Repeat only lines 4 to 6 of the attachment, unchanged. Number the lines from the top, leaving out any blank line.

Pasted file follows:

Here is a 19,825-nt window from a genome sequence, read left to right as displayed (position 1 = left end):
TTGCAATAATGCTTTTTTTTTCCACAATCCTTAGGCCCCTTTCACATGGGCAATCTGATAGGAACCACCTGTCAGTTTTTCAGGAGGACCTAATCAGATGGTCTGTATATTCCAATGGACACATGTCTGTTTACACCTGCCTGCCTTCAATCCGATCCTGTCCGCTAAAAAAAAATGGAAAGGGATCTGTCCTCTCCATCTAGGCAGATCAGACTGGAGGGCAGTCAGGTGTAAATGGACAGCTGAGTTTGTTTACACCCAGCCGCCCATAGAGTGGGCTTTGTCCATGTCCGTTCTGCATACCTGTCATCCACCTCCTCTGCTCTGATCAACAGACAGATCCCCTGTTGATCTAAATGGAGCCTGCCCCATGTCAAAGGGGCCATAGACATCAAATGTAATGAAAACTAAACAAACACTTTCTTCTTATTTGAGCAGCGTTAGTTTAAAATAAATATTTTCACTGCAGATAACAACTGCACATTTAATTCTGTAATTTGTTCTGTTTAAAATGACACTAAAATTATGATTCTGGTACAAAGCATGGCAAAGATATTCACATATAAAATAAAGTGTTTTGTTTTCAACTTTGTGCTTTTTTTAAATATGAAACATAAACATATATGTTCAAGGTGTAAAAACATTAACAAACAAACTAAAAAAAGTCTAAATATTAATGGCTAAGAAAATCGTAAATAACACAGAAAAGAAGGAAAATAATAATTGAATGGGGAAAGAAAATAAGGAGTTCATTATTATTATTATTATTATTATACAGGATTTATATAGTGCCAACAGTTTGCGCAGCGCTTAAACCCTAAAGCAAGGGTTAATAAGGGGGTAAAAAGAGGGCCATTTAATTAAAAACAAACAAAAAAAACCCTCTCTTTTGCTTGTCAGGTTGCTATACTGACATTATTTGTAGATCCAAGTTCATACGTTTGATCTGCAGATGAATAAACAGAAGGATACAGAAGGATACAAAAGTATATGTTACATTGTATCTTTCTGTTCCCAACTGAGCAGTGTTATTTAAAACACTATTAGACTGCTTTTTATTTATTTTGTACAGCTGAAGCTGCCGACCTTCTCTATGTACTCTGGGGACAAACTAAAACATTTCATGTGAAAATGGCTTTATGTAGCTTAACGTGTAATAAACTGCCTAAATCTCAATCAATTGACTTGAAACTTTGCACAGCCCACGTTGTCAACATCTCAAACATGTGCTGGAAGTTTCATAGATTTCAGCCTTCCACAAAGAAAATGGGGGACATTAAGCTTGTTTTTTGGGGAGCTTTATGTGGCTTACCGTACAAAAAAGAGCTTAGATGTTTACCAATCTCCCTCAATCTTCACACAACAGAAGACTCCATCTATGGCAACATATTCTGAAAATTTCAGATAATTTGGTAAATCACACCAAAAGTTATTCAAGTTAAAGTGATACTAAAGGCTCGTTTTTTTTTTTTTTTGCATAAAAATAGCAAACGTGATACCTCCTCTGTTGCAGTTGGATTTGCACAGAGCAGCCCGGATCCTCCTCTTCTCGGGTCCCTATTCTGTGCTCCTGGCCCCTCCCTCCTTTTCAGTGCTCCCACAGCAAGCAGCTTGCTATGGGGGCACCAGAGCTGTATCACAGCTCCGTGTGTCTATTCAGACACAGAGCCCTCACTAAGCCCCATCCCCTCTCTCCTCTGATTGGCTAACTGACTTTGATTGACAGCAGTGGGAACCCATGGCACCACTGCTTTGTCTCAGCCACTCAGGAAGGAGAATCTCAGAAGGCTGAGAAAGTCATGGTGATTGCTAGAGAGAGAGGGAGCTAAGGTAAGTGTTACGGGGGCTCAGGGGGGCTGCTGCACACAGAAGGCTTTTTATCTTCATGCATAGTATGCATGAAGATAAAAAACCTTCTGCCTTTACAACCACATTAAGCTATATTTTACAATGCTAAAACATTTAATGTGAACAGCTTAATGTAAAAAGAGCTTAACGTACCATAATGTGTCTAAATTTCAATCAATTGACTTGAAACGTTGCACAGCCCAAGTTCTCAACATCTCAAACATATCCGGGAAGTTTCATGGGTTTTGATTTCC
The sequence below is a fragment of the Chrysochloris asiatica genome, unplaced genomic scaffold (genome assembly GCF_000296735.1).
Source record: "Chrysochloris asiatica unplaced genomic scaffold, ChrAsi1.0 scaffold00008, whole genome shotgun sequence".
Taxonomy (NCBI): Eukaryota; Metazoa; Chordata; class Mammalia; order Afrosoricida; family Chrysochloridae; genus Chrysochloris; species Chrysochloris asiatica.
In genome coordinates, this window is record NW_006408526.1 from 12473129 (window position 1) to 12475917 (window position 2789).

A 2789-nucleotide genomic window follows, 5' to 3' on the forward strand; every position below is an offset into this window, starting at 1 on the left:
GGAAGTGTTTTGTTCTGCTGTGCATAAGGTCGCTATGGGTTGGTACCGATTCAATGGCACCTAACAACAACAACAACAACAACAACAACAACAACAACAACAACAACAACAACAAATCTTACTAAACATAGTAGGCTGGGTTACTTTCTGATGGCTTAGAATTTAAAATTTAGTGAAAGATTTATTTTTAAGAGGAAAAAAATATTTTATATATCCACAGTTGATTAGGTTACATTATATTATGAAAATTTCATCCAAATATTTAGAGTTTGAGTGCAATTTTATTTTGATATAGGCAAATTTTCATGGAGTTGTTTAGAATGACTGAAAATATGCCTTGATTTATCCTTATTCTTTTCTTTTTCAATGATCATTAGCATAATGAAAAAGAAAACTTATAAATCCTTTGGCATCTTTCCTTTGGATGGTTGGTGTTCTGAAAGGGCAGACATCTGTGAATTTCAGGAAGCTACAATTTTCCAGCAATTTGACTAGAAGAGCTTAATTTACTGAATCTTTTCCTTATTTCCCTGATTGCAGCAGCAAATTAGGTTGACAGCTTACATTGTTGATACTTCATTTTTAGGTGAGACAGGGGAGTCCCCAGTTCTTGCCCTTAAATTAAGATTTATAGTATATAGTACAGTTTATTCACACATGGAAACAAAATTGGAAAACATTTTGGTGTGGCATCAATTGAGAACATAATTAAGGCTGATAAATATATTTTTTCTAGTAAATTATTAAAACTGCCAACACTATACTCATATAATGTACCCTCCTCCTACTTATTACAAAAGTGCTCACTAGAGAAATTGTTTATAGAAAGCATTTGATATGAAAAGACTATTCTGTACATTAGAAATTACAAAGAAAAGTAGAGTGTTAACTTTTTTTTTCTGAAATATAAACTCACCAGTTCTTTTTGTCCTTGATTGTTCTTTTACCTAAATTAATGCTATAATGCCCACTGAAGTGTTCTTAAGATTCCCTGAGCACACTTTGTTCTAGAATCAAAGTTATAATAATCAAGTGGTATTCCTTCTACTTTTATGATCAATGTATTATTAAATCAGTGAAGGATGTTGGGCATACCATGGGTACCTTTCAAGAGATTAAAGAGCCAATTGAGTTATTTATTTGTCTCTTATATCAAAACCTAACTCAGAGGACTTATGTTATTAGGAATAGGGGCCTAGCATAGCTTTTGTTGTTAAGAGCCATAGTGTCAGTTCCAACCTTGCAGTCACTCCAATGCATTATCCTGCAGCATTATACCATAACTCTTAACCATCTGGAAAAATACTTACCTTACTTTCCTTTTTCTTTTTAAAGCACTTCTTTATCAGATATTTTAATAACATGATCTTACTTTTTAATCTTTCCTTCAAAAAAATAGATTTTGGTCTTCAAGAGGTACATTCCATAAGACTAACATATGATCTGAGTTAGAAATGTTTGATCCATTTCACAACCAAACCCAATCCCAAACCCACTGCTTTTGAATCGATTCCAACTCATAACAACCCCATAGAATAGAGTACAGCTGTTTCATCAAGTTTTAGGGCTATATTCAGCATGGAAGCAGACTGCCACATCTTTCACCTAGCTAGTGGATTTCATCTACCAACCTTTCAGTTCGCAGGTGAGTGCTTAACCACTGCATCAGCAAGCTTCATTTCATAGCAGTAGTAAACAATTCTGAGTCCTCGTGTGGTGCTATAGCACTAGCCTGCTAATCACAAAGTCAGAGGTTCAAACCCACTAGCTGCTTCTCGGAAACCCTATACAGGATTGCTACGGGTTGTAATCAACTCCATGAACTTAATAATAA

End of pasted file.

Source record: "Chrysochloris asiatica unplaced genomic scaffold, ChrAsi1.0 scaffold00008, whole genome shotgun sequence".
Taxonomy (NCBI): Eukaryota; Metazoa; Chordata; class Mammalia; order Afrosoricida; family Chrysochloridae; genus Chrysochloris; species Chrysochloris asiatica.
In genome coordinates, this window is record NW_006408526.1 from 12473129 (window position 1) to 12475917 (window position 2789).